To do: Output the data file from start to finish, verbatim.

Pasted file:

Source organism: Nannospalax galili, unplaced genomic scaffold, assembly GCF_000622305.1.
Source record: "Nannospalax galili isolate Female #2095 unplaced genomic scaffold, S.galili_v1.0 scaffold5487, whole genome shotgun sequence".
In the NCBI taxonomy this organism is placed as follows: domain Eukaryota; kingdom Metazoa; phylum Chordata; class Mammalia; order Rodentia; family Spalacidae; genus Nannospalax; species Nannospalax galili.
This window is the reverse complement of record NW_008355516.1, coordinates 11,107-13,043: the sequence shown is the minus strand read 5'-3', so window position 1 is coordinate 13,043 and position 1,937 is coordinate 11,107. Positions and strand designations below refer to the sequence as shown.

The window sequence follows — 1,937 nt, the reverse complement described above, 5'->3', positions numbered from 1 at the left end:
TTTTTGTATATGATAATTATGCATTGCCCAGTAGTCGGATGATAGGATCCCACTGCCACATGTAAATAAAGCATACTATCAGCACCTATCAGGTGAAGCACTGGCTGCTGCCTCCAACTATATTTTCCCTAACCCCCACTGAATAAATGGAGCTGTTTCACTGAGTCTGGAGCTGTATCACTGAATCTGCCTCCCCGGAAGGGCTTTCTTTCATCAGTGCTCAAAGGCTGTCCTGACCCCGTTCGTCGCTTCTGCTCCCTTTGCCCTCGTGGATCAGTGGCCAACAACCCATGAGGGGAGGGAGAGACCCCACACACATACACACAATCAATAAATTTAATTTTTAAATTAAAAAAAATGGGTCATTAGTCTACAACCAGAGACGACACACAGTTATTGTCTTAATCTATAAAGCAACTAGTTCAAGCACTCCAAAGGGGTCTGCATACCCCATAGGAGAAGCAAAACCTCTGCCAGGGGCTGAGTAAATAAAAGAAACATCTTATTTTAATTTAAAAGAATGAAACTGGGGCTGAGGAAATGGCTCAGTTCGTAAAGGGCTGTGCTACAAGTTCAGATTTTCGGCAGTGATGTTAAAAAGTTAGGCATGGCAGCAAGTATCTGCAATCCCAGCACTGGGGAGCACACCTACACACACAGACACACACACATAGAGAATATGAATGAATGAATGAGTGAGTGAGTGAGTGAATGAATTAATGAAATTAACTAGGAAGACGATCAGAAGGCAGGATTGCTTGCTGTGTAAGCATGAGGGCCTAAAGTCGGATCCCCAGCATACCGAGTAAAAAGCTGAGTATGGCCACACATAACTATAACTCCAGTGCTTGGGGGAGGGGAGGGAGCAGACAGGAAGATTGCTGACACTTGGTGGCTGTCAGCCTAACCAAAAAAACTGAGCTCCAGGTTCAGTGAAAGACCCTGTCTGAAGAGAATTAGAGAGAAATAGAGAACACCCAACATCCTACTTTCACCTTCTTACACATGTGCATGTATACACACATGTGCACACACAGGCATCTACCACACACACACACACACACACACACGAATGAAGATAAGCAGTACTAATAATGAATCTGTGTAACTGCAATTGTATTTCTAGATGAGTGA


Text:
Source organism: Nannospalax galili, unplaced genomic scaffold, assembly GCF_000622305.1.
Source record: "Nannospalax galili isolate Female #2095 unplaced genomic scaffold, S.galili_v1.0 scaffold5487, whole genome shotgun sequence".
In the NCBI taxonomy this organism is placed as follows: domain Eukaryota; kingdom Metazoa; phylum Chordata; class Mammalia; order Rodentia; family Spalacidae; genus Nannospalax; species Nannospalax galili.
This window is the reverse complement of record NW_008355516.1, coordinates 11,107-13,043: the sequence shown is the minus strand read 5'-3', so window position 1 is coordinate 13,043 and position 1,937 is coordinate 11,107. Positions and strand designations below refer to the sequence as shown.

The window sequence follows — 1,937 nt, the reverse complement described above, 5'->3', positions numbered from 1 at the left end:
TTTTTGTATATGATAATTATGCATTGCCCAGTAGTCGGATGATAGGATCCCACTGCCACATGTAAATAAAGCATACTATCAGCACCTATCAGGTGAAGCACTGGCTGCTGCCTCCAACTATATTTTCCCTAACCCCCACTGAATAAATGGAGCTGTTTCACTGAGTCTGGAGCTGTATCACTGAATCTGCCTCCCCGGAAGGGCTTTCTTTCATCAGTGCTCAAAGGCTGTCCTGACCCCGTTCGTCGCTTCTGCTCCCTTTGCCCTCGTGGATCAGTGGCCAACAACCCATGAGGGGAGGGAGAGACCCCACACACATACACACAATCAATAAATTTAATTTTTAAATTAAAAAAAATGGGTCATTAGTCTACAACCAGAGACGACACACAGTTATTGTCTTAATCTATAAAGCAACTAGTTCAAGCACTCCAAAGGGGTCTGCATACCCCATAGGAGAAGCAAAACCTCTGCCAGGGGCTGAGTAAATAAAAGAAACATCTTATTTTAATTTAAAAGAATGAAACTGGGGCTGAGGAAATGGCTCAGTTCGTAAAGGGCTGTGCTACAAGTTCAGATTTTCGGCAGTGATGTTAAAAAGTTAGGCATGGCAGCAAGTATCTGCAATCCCAGCACTGGGGAGCACACCTACACACACAGACACACACACATAGAGAATATGAATGAATGAATGAGTGAGTGAGTGAGTGAATGAATTAATGAAATTAACTAGGAAGACGATCAGAAGGCAGGATTGCTTGCTGTGTAAGCATGAGGGCCTAAAGTCGGATCCCCAGCATACCGAGTAAAAAGCTGAGTATGGCCACACATAACTATAACTCCAGTGCTTGGGGGAGGGGAGGGAGCAGACAGGAAGATTGCTGACACTTGGTGGCTGTCAGCCTAACCAAAAAAACTGAGCTCCAGGTTCAGTGAAAGACCCTGTCTGAAGAGAATTAGAGAGAAATAGAGAACACCCAACATCCTACTTTCACCTTCTTACACATGTGCATGTATACACACATGTGCACACACAGGCATCTACCACACACACACACACACACACACACGAATGAAGATAAGCAGTACTAATAATGAATCTGTGTAACTGCAATTGTATTTCTAGATGAGTGA